God incarnate. God the Son took on human flesh to take our place on the cross so that we can go instead to our heavenly home. 

The birth of Jesus is God’s perfect gift to us. Not just the gift of the Baby, but the offer of for-giveness and salvation. And then God steps back to see what we’re going to do with His gift.

Sadly, many reject Jesus and His gift of salvation and in doing so they reject God. And then there are “Christians” who have accepted the gift but do so with indifference. Their apathetic faith makes no room for the presence of God in their lives. To those, Jesus would say “ honor me with your lips but your hearts are far from me and you worship me in vain..” (Matt 15:8-9)

But many receive God’s gift of Jesus with hearts filled with great joy and thanksgiving. Their Christian spirituality is a lived experience and an authentic expression of their faith. 

Your gift this year is lying in a manger.. and God is waiting to see how you will receive it...

Wednesday, December 12, 2012

Don't Let The Grinch Steal Your Christmas

Dear Friends,

The Grinch ain’t stealing MY Christmas!!  How The Grinch Stole Christmas is a Dr. Seuss book turned into a family movie. The Grinch steals all the Christmas presents and decorations from the village of Whoville in order to ruin Christmas for the Whos. To the Grinch’s surprise, instead of the people crying that their gifts were stolen, they are holding hands and singing! The Grinch discovered the true spirit of Christmas is family love and the joy that we have within each one of us. The real meaning of Christmas is revealed to be the goodness of each person and their love for others. Really? That’s what Christmas means? It’s not about the birth of Jesus?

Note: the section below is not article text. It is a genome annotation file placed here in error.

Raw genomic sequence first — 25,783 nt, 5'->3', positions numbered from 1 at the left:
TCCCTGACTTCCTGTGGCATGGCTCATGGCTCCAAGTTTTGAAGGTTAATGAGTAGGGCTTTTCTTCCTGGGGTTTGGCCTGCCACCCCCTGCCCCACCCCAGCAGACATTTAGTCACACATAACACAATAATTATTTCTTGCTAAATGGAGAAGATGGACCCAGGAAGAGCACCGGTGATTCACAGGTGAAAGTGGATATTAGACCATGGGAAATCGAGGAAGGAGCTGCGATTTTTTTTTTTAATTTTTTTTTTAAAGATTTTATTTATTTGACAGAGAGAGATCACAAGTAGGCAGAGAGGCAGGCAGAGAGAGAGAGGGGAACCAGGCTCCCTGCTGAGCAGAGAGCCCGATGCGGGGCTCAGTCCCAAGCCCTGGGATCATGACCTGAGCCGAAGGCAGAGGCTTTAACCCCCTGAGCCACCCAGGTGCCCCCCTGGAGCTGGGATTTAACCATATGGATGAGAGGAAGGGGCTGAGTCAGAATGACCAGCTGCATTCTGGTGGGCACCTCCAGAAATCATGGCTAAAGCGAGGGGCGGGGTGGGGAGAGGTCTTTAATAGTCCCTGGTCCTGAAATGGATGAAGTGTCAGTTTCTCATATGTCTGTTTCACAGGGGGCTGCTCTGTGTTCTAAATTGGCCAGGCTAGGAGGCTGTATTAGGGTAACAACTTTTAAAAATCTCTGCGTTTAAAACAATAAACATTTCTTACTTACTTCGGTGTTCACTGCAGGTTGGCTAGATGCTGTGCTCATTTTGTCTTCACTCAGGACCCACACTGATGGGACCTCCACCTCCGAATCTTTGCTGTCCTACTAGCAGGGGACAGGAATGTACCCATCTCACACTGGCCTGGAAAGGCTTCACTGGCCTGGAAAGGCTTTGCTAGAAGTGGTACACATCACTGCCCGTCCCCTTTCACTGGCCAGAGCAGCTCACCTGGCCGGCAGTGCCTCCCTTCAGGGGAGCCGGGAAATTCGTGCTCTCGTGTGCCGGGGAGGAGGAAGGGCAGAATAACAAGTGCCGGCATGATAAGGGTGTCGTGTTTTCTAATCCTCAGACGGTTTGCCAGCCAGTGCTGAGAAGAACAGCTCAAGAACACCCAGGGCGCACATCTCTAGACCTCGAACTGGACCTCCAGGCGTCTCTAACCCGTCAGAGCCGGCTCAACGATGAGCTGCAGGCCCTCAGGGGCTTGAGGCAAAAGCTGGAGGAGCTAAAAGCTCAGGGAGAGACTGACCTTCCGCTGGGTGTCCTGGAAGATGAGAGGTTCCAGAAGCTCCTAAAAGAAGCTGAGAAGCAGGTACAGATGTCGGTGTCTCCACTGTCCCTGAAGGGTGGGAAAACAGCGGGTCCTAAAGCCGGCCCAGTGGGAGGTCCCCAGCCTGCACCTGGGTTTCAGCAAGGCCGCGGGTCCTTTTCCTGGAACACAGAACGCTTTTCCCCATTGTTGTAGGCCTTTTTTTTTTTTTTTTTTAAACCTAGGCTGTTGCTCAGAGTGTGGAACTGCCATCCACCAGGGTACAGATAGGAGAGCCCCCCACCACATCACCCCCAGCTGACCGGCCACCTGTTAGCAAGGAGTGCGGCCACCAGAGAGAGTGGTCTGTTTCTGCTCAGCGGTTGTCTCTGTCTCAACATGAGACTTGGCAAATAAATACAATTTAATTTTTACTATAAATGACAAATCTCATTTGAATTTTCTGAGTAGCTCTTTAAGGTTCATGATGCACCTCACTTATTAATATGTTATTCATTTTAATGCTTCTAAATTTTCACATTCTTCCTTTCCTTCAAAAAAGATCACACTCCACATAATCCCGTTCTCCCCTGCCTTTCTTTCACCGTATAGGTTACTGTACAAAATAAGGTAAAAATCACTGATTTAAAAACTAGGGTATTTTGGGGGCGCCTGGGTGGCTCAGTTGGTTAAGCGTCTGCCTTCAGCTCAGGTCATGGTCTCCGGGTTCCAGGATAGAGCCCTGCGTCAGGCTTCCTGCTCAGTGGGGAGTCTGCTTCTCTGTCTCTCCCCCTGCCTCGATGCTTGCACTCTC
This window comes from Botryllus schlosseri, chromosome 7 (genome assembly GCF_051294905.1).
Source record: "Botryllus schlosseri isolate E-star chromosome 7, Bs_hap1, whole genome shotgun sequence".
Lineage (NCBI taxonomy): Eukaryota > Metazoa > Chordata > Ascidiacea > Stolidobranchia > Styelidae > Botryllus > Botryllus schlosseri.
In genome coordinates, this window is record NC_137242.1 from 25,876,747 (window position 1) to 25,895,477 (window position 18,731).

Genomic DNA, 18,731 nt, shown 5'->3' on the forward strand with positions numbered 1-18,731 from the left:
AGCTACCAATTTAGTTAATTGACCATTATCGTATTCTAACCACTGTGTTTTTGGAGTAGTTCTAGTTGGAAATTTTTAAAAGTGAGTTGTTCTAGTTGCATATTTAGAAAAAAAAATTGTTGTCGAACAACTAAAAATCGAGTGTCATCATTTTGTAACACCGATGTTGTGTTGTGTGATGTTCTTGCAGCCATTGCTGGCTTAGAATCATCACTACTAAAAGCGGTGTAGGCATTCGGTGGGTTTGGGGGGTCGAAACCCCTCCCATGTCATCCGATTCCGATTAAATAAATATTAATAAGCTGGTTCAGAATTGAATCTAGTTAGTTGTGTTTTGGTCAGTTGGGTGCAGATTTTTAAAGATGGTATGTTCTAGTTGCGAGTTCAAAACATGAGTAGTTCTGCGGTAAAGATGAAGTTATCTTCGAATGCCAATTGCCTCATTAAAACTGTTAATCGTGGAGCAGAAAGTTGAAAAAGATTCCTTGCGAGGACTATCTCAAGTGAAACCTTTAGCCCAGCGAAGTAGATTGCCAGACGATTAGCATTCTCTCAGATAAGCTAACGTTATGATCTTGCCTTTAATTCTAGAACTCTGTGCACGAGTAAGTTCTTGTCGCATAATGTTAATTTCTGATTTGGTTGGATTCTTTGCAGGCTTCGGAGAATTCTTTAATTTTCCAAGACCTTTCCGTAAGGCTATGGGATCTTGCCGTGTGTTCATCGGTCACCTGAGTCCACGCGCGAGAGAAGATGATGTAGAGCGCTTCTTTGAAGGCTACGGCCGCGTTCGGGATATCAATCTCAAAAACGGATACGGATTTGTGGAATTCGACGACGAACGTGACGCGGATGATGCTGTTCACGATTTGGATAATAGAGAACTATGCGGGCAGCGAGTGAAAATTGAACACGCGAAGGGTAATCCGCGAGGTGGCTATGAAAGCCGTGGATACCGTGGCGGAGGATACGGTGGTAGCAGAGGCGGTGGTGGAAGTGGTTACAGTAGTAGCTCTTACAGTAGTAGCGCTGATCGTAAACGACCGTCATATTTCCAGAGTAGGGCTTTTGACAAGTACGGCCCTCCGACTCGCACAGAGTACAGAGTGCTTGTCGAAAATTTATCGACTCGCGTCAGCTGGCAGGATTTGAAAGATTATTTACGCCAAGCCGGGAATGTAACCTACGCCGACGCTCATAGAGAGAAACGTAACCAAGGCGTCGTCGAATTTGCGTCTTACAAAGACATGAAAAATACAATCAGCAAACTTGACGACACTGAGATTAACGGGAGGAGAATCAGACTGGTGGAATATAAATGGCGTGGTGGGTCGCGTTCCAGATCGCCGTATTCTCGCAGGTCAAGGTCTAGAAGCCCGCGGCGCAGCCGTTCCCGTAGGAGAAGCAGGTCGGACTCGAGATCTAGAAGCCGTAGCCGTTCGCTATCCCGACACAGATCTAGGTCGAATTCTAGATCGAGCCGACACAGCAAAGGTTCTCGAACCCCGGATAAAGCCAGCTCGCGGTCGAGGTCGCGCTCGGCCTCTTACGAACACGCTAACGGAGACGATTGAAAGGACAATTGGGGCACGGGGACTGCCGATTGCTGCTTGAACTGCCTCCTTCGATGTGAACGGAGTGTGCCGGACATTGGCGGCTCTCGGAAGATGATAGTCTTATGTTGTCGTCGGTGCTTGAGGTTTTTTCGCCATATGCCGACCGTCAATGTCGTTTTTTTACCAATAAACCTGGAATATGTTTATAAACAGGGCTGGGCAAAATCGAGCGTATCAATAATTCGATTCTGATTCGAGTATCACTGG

Maybe a more accurate title of the book and movie would be How The Grinch Stole Christmas From Christians! Christmas comes from “Christ Mass” – meaning a mass or a service celebrating the birth of Christ. But for those who love the celebration of Christmas and are offended by Christ, the Grinch has become an acceptable symbolic substitute. We see Grinches on greeting cards, in retail store displays and in mailers.

Decades ago, people worked hard to make large plywood cut outs of the Nativity that they handpainted and dis-played in front of their house. But we seldom see Nativity scenes to-day. We see front yards with huge inflatable Grinches, Santas and snowmen. We see red and green lighted Grinches clinging to an LED lighted wire tree to convey the “true” meaning of Christmas.